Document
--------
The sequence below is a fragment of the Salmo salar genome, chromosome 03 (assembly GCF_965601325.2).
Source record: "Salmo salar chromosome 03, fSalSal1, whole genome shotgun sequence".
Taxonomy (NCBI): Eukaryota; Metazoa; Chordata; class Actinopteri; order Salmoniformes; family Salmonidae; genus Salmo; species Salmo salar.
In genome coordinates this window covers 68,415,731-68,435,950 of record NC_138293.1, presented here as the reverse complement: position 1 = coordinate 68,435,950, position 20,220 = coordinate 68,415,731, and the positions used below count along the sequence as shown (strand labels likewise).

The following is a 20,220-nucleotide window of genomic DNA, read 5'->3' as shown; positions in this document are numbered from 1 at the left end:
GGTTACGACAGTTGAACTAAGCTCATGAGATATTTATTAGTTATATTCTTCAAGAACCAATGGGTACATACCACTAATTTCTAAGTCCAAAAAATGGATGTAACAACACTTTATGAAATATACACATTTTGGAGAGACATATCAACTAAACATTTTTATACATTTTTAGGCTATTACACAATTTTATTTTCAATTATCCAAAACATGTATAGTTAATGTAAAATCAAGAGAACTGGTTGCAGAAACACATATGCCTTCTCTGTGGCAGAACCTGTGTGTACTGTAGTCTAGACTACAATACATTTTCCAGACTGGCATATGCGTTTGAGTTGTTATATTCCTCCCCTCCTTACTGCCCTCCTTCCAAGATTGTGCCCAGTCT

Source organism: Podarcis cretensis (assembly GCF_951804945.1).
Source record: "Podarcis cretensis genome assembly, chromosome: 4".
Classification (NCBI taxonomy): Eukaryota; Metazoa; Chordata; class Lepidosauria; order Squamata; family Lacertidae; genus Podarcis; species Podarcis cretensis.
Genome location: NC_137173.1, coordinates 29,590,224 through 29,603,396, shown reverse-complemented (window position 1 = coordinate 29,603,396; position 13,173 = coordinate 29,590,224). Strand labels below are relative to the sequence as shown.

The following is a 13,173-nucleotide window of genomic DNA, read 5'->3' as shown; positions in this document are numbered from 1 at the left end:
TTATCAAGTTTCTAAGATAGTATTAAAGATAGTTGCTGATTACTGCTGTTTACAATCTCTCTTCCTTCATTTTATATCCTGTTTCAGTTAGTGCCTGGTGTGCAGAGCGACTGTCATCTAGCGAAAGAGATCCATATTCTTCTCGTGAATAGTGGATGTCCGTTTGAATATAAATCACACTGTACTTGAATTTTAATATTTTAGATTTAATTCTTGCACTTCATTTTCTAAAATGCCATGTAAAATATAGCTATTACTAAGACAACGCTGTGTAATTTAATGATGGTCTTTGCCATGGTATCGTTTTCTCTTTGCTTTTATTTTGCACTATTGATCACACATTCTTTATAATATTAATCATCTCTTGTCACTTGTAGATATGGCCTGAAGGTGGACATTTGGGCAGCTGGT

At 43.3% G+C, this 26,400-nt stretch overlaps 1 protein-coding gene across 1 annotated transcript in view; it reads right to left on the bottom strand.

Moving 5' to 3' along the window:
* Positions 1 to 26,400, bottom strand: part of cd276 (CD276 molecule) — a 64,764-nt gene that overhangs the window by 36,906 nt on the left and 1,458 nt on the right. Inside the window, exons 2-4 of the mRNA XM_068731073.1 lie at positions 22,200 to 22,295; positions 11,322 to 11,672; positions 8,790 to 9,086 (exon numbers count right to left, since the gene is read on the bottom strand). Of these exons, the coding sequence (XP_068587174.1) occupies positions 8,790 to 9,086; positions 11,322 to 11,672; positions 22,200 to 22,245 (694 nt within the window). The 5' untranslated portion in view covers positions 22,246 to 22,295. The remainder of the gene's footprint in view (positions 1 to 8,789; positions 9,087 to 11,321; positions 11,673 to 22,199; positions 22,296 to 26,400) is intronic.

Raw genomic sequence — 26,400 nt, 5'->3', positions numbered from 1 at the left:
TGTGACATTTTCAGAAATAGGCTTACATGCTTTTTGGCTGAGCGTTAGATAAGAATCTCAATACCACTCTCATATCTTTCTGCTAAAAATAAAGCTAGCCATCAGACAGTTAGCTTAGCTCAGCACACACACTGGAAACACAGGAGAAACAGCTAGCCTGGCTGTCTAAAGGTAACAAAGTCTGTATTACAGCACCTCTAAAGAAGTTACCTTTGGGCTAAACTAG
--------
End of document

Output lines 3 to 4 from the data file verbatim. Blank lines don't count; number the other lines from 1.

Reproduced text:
Taxonomy (NCBI): Eukaryota; Metazoa; Chordata; class Actinopteri; order Salmoniformes; family Salmonidae; genus Salmo; species Salmo salar.
In genome coordinates this window covers 68,415,731-68,435,950 of record NC_138293.1, presented here as the reverse complement: position 1 = coordinate 68,435,950, position 20,220 = coordinate 68,415,731, and the positions used below count along the sequence as shown (strand labels likewise).